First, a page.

Good morning, and happy Thursday. I hope your summer is going well so far. Here’s the Digest.
1. The ‘Tonight Show’s’ Super Bowl visit cost state taxpayers $267,000. Jimmy Fallon embraced his surroundings when he brought his “Tonight Show” to Minneapolis last year: he ate hotdish cooked by a suburban family, impersonated native-son music icon Bob Dylan and waved mittens at his exuberant audience while flattering them. “Well, it’s official. You heard it here first. We are moving the show to Minneapolis,” Fallon joked in his opening monologue. “That’s right, hold on to your tater tots.” It was a publicity score for the state the night the Super Bowl was played a few blocks away. But the local attention wasn’t free. “The Tonight Show” told the state it spent more than $3 million to take the show on the road, including Fallon’s six-figure paycheck for the episode. But records indicate it also got nearly $267,000 back through a Minnesota government rebate program amid questions over its eligibility. Melodie Bahan is executive director of the Minnesota Film and TV Board, a nonprofit entity that needs state signoff to issue rebate checks. She said the show was among the largest budget projects in her couple of years at the helm. “Anytime that a show comes here that’s going to hire more than a 100 people — local people — and pay them really good wages, that’s a victory,” Bahan said. (MPR News)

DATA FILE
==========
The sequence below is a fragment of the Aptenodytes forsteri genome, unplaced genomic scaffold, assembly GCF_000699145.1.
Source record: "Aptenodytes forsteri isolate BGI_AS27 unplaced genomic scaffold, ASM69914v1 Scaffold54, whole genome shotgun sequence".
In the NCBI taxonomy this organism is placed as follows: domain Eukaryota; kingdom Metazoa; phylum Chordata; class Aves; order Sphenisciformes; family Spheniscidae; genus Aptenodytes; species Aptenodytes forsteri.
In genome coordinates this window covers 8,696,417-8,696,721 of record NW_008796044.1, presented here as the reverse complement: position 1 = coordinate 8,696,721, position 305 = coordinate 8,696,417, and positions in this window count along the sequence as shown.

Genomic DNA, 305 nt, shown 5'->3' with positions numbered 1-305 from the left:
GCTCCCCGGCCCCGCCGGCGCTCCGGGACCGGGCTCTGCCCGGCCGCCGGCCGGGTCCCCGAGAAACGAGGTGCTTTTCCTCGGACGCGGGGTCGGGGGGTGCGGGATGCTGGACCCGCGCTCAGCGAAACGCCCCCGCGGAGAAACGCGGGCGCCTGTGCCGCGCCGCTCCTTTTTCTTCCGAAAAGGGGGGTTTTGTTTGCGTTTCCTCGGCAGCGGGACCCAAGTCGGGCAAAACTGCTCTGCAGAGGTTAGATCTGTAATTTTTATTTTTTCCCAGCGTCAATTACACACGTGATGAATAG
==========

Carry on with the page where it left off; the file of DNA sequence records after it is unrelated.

2. Group will push for legal marijuana in Minnesota. A recently formed political committee will try to make the economic case for legalizing recreational marijuana in Minnesota. Cannabis for Economic Growth was registered with the state Campaign Finance Board in April. Corey Day, who until January was the executive director of the state Democratic-Farmer-Labor party, registered the PAC after forming a consulting business called Blue Ox Strategies. Day is listed as the chair of the committee while Minneapolis attorney Lawrence Wright is the treasurer. “Our goal is to talk about the economy of it all,” Day said. “Taxation, revenue, entrepreneurship, how this new economy is going to help the state.” The focus of their efforts will be not be on lobbying legislators at the Capitol, however; it will be on persuading voters. Day said he envisions commissioning polling to see how voters in different parts of the state view the issue and then use digital ads, television and mail to promote the issue. For supporters, the reasons to legalize recreational use of marijuana are many: Prohibition has only fueled an black market, and legalization would allow it to be regulated like alcohol; it would halt the consequences of criminalization that have fallen much heavier on low-income people and communities of color — especially young black men; finally, it could boost economies and raise revenue for state and local governments. Cannabis for Economic Growth will focus its efforts around that last point, says Day. In 2018, Washington state collected $361 million in tax revenue from $1.35 billion in sales. The same year, liquor taxes raised $370 million and tobacco taxes raised $415 million. (MinnPost)